Thorns are made with Provence canes (which gave their name to the city famous for its film festival) that vibrate in the wind. These stems of reeds, like the green oak heart of the urchin, were harvested on site during long hiking explorations in the island. As a matter of fact the giant urchin is both graphic and soundy when the Mistral blows, nearly living.
"Mineral ocean" is an ephemeral installation that roped up a spectacular block of pink granite during the Equinoxe festival in Trebeurden, french Brittany, during the king tides in 2013.
The rock is strung on a mesh that adapts to the natural shape and marries the volume, bringing out its contours. This "cocoon" is connected by straight lines at attachment points on the beach. that make a semi-circle around the swaddled stone. The lines are visually marking the connections between lifeless elements and biodiversity in the intertidal zone. The ropes are made of sisal and colored with natural red pigments to not impact the site, and the artist used 1852 meters (one marine mile) of this material to dress the 150 tons granite monument.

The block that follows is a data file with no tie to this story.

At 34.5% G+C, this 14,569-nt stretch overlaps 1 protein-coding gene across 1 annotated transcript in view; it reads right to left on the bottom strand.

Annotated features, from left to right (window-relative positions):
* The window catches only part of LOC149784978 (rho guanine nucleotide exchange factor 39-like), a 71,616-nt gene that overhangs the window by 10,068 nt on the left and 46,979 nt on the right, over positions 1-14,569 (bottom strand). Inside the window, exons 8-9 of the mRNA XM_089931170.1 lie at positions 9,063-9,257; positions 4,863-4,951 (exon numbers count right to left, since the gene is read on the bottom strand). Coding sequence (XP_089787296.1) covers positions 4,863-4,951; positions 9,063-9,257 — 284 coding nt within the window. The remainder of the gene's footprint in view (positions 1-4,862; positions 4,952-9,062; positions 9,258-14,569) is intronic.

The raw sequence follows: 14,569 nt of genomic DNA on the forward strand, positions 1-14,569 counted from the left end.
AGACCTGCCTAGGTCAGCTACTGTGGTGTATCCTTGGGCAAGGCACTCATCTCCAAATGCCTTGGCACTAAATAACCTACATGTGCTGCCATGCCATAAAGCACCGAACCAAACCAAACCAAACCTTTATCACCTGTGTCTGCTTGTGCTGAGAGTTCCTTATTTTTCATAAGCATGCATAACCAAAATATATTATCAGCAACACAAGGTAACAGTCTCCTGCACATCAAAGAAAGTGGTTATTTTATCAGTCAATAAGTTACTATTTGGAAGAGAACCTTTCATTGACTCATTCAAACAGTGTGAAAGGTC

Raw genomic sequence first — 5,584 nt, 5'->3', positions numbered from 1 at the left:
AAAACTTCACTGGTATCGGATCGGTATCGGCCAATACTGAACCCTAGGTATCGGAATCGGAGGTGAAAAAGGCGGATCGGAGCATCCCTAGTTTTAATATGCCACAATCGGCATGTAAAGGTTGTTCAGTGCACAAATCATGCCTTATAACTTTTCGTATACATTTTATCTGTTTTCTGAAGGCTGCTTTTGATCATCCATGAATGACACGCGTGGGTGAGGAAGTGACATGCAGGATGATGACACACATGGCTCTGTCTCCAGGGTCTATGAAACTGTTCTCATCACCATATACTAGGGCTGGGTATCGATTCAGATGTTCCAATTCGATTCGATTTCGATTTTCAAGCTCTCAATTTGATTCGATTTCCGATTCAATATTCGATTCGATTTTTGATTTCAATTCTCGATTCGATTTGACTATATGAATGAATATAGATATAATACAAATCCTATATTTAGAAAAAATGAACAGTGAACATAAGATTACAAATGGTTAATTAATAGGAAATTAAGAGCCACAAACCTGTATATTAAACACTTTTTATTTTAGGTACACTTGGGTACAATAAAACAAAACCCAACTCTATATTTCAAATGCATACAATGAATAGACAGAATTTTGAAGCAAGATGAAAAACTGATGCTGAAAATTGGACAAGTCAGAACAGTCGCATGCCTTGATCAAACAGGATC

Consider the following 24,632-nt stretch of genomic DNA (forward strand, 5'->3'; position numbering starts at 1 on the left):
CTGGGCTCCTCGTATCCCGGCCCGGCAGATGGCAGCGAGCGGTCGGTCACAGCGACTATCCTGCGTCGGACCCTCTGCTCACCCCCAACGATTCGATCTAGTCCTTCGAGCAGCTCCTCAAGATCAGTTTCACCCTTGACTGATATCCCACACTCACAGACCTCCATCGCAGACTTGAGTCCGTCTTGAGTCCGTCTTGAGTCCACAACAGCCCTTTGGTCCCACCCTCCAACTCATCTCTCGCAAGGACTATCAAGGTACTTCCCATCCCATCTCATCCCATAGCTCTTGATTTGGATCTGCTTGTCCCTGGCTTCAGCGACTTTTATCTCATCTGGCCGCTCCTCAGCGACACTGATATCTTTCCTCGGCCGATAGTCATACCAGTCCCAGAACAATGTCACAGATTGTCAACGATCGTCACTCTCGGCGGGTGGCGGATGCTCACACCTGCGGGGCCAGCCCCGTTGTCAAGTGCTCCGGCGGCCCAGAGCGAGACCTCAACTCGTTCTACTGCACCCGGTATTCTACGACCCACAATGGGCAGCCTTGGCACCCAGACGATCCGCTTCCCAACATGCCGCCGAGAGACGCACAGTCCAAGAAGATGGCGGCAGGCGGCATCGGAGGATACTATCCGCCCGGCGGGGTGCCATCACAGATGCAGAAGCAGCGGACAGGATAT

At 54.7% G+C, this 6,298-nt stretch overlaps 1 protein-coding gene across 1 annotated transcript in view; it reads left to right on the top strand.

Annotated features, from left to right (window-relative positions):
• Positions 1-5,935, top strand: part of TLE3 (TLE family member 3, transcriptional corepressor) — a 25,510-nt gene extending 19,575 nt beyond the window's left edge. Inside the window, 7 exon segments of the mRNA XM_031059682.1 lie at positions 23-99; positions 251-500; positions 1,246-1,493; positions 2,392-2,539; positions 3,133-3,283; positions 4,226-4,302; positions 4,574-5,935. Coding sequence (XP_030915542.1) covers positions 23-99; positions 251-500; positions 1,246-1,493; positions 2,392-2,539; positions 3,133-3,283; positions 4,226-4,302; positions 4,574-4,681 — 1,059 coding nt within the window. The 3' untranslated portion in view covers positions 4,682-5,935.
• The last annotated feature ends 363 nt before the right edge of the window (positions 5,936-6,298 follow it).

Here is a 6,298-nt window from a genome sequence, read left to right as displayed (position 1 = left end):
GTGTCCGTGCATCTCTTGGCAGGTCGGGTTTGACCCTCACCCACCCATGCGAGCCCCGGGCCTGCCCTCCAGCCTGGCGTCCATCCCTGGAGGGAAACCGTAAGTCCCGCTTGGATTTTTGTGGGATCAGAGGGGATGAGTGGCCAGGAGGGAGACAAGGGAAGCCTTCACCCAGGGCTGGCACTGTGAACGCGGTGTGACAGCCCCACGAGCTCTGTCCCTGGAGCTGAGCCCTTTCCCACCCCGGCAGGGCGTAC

The graphical impact of the work in the landscape is important, while adopting an airy appearance. The aim is to highlight an element of the landscape without masking it, to attract the eye of observers without hurting their visual sensitivity. Thus, the perception of a familiar landscape is changed by a refined artistic intervention in accordance with the place.